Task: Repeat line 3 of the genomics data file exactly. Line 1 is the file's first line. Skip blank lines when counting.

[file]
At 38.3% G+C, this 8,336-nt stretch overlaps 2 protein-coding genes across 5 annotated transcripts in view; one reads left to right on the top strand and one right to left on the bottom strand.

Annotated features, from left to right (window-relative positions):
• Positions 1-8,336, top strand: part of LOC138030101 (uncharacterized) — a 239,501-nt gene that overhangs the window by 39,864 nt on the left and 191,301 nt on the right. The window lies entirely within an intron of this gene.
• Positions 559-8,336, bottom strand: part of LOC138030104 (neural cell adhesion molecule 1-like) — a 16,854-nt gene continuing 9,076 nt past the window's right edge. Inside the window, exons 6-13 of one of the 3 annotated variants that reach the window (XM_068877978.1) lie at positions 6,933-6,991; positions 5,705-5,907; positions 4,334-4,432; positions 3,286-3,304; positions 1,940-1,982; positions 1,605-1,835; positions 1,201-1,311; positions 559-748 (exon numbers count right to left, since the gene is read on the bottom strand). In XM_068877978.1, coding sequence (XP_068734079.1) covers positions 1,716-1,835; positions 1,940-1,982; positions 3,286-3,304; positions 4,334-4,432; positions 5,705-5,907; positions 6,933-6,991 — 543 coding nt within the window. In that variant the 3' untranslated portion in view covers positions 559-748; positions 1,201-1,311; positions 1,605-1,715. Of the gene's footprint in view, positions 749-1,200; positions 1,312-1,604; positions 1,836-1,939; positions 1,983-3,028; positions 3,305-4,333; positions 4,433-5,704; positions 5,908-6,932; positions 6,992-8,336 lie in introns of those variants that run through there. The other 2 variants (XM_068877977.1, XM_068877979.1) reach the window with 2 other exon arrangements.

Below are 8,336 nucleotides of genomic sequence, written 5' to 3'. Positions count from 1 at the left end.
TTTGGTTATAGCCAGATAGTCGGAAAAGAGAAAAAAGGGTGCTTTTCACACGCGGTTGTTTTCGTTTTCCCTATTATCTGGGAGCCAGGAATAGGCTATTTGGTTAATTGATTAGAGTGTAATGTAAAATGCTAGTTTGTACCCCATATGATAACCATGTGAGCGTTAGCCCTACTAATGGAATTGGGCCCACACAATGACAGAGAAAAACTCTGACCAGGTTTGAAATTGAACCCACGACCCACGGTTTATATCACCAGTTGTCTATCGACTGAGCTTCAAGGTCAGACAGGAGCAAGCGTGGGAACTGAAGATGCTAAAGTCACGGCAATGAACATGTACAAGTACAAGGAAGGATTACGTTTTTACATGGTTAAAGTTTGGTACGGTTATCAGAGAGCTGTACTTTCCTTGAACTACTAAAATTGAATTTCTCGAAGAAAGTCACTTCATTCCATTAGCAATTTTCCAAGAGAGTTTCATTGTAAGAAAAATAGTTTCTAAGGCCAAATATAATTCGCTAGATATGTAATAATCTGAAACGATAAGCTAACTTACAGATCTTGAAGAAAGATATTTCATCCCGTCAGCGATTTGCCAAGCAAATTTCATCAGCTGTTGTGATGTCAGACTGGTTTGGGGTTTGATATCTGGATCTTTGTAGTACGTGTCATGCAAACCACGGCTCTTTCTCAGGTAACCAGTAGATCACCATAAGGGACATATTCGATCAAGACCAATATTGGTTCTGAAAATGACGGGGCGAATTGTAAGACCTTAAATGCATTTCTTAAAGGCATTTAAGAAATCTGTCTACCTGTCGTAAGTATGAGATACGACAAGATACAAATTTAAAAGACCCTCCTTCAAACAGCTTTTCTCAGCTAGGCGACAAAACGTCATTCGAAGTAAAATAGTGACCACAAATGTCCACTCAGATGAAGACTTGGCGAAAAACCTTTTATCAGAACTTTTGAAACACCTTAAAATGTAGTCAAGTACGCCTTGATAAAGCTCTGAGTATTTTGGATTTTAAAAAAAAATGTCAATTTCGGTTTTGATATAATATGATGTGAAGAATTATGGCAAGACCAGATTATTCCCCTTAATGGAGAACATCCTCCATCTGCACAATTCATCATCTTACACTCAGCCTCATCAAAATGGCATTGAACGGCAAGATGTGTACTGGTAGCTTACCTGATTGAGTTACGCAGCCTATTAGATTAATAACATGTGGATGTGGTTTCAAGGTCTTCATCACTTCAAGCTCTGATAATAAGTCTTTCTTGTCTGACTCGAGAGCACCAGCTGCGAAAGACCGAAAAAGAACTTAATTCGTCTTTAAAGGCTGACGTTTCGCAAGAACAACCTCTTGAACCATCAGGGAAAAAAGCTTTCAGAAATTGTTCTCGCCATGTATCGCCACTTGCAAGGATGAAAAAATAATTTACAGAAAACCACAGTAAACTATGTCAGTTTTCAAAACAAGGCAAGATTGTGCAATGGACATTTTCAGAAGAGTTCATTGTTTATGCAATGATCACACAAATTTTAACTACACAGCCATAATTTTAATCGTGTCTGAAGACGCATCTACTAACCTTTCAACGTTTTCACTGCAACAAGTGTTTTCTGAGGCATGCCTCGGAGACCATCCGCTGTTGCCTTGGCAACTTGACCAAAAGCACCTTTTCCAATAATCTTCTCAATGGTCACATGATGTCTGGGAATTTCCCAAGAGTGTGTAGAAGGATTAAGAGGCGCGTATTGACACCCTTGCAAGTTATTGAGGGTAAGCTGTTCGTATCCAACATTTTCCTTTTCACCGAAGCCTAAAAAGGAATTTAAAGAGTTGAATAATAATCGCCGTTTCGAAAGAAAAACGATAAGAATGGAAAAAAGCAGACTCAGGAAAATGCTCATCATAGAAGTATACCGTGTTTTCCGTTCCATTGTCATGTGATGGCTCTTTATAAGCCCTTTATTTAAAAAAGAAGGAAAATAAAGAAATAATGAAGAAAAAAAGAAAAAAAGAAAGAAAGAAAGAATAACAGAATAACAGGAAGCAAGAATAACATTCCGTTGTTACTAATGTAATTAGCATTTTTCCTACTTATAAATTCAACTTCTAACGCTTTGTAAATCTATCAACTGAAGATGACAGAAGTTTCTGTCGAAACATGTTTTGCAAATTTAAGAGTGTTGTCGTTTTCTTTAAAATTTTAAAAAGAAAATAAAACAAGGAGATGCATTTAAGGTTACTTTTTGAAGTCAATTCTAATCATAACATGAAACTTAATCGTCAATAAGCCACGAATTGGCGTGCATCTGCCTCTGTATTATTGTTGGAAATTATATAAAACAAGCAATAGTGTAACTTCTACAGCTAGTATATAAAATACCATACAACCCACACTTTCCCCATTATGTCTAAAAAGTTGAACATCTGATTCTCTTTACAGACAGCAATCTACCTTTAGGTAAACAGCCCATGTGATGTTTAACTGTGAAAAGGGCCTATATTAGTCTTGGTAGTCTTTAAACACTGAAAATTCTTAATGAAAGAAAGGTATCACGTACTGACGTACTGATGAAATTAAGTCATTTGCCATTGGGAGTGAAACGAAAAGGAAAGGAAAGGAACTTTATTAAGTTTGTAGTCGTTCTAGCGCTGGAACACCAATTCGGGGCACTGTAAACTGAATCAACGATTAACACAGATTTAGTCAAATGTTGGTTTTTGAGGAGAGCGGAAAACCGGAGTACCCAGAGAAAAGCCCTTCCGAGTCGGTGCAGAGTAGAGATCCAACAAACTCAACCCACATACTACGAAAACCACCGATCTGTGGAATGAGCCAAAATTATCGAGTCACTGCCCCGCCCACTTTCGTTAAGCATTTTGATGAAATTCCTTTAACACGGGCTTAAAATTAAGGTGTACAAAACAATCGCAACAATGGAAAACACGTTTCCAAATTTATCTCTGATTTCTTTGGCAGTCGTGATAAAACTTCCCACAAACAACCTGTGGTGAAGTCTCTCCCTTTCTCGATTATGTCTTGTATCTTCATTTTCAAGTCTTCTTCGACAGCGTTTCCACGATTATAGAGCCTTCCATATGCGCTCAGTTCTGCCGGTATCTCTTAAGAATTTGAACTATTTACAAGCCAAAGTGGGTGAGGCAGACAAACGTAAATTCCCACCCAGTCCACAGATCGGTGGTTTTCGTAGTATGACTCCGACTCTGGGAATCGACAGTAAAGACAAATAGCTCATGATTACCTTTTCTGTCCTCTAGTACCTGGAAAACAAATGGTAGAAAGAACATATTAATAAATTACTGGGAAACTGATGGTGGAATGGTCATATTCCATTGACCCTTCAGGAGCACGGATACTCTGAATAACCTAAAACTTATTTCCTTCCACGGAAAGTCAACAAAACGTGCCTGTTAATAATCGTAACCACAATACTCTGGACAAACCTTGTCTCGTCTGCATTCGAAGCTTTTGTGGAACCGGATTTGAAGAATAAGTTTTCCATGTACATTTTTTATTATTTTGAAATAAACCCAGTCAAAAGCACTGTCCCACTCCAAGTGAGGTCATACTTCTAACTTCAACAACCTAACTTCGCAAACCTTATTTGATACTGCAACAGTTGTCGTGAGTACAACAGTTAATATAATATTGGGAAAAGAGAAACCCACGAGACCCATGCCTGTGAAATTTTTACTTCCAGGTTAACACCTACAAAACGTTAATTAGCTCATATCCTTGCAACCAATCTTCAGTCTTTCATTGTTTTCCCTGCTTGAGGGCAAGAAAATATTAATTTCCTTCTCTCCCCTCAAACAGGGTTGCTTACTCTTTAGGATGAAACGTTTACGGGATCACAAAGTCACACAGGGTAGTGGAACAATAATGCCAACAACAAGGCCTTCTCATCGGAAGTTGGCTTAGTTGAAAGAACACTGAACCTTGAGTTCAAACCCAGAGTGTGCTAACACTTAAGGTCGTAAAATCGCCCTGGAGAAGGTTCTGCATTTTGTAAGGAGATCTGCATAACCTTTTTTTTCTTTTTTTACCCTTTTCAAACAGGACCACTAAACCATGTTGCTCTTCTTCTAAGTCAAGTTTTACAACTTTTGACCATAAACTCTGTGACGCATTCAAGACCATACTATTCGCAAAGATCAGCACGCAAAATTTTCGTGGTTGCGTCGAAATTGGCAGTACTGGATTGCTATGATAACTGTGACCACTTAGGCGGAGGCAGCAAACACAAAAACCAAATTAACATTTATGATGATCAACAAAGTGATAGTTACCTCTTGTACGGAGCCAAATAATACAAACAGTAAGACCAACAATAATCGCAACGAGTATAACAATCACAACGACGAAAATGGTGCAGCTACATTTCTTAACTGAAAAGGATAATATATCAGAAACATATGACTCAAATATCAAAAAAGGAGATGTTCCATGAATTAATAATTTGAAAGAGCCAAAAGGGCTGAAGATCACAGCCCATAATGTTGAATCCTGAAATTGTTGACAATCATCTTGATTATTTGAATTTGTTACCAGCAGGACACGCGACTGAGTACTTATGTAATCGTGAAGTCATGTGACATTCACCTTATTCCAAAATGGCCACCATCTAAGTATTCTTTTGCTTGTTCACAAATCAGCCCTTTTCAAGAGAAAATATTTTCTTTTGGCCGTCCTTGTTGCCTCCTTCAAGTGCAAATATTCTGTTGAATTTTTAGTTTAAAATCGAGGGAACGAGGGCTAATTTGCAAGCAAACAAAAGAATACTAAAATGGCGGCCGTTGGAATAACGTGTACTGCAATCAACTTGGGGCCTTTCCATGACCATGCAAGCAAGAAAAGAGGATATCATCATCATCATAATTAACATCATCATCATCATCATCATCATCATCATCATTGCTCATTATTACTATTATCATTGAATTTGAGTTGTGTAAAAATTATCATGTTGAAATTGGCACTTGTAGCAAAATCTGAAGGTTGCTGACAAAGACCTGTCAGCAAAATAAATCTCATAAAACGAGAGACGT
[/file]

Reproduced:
• Positions 1-8,336, top strand: part of LOC138030101 (uncharacterized) — a 239,501-nt gene that overhangs the window by 39,864 nt on the left and 191,301 nt on the right. The window lies entirely within an intron of this gene.